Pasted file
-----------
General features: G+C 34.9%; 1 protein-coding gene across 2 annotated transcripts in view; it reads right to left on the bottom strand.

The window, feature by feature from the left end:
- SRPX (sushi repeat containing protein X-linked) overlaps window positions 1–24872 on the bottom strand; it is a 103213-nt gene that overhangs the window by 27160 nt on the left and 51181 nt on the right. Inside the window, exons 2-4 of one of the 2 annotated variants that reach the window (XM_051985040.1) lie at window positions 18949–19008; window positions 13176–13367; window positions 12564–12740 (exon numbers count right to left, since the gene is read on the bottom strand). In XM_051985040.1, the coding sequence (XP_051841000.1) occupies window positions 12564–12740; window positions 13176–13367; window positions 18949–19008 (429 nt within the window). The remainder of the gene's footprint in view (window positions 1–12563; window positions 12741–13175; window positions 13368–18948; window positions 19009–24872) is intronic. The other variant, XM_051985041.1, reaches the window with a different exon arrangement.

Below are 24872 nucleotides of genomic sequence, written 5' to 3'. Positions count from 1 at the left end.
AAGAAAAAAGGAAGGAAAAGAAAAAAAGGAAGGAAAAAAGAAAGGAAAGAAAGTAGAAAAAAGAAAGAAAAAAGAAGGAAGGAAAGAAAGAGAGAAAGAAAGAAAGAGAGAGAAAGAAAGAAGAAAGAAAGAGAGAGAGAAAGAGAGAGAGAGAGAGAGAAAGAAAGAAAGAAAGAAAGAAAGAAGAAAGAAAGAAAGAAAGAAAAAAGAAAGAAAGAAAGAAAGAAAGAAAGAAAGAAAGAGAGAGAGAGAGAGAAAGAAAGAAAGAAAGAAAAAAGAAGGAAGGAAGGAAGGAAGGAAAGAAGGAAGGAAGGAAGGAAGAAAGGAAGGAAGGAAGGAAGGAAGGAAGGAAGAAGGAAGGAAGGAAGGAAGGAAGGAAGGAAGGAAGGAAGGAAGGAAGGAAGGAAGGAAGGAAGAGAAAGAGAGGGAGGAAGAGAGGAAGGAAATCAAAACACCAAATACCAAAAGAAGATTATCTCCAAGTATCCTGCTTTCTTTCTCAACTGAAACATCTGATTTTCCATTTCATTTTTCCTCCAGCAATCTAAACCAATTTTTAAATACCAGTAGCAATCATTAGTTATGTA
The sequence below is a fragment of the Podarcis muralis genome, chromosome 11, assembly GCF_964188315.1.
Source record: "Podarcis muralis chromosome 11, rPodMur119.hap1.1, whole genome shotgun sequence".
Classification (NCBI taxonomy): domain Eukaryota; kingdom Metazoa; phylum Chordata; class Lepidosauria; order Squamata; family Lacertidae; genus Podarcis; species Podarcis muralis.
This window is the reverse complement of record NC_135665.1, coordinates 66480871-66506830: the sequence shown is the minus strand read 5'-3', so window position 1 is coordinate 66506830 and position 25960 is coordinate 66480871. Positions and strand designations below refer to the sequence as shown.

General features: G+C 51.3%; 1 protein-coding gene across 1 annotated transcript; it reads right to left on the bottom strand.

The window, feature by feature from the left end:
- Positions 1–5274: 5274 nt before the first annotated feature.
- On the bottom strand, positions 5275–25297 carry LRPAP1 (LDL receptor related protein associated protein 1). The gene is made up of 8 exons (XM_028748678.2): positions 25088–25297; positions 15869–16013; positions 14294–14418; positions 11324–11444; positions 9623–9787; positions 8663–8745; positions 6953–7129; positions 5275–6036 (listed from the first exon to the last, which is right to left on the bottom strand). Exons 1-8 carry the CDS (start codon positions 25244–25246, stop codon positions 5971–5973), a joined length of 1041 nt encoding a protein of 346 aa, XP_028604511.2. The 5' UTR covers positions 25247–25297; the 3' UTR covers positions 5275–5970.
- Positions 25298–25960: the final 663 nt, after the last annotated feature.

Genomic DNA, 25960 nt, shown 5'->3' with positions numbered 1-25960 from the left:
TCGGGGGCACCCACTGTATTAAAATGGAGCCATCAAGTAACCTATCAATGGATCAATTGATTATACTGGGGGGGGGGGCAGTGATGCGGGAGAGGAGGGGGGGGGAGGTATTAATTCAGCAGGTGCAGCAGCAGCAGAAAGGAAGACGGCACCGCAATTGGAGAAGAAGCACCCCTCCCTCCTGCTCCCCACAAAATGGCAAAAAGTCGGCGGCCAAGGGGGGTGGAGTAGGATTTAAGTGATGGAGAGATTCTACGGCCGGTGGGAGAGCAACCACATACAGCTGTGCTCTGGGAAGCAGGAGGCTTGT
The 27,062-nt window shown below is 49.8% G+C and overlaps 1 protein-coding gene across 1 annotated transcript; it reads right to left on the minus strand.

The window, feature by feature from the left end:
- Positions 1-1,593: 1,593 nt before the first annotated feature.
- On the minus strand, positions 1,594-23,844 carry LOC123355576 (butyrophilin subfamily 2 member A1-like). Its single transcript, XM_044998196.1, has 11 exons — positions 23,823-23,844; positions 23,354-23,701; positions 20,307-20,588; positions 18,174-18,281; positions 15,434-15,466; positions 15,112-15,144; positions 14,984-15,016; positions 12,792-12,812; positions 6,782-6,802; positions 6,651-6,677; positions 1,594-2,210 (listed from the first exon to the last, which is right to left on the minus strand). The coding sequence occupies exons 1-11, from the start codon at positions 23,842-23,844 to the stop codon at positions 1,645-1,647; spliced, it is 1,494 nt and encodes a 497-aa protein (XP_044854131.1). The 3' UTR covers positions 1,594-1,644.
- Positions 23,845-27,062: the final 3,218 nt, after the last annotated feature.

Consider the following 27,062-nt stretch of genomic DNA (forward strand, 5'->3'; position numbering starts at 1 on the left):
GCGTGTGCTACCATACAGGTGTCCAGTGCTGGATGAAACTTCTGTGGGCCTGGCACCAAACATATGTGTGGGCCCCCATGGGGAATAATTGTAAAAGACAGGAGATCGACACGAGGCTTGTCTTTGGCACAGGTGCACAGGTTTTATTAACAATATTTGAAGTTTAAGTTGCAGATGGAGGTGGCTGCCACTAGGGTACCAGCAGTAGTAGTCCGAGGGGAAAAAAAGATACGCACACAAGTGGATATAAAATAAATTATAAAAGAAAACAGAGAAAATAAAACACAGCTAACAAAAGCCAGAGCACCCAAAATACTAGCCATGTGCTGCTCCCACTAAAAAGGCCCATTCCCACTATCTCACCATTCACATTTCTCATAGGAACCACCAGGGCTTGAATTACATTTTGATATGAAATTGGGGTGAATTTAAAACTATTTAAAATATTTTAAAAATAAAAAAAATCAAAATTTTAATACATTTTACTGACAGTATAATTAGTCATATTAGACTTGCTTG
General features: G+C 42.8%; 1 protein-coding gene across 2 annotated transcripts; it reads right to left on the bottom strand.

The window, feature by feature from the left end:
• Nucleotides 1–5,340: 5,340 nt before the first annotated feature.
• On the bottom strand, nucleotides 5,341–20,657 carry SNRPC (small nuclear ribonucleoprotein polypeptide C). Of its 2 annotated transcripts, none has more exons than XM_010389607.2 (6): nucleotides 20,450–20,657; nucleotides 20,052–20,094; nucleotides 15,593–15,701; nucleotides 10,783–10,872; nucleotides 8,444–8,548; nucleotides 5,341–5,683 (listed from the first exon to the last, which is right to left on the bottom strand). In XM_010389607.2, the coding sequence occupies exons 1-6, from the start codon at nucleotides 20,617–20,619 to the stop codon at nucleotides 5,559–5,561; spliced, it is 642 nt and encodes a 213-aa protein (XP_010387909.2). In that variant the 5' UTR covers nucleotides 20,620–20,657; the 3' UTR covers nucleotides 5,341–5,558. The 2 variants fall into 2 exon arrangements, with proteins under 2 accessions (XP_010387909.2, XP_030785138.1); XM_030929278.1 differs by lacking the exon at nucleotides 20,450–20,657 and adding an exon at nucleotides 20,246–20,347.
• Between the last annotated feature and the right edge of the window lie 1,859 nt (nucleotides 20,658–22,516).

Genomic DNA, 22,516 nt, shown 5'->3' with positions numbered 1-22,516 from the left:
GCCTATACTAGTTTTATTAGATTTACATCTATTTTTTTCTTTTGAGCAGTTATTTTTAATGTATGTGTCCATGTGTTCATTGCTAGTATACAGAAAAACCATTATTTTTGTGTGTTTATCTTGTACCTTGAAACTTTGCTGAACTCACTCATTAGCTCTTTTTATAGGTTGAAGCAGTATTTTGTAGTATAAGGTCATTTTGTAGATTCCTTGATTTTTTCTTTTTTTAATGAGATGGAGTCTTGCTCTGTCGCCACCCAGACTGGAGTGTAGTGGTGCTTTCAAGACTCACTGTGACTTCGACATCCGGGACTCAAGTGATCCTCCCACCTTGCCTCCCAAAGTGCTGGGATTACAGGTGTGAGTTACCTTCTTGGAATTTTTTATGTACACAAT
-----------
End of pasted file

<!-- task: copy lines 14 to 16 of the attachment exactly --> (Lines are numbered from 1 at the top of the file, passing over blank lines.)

- Positions 25298–25960: the final 663 nt, after the last annotated feature.

Genomic DNA, 25960 nt, shown 5'->3' with positions numbered 1-25960 from the left:
TCGGGGGCACCCACTGTATTAAAATGGAGCCATCAAGTAACCTATCAATGGATCAATTGATTATACTGGGGGGGGGGGCAGTGATGCGGGAGAGGAGGGGGGGGGAGGTATTAATTCAGCAGGTGCAGCAGCAGCAGAAAGGAAGACGGCACCGCAATTGGAGAAGAAGCACCCCTCCCTCCTGCTCCCCACAAAATGGCAAAAAGTCGGCGGCCAAGGGGGGTGGAGTAGGATTTAAGTGATGGAGAGATTCTACGGCCGGTGGGAGAGCAACCACATACAGCTGTGCTCTGGGAAGCAGGAGGCTTGT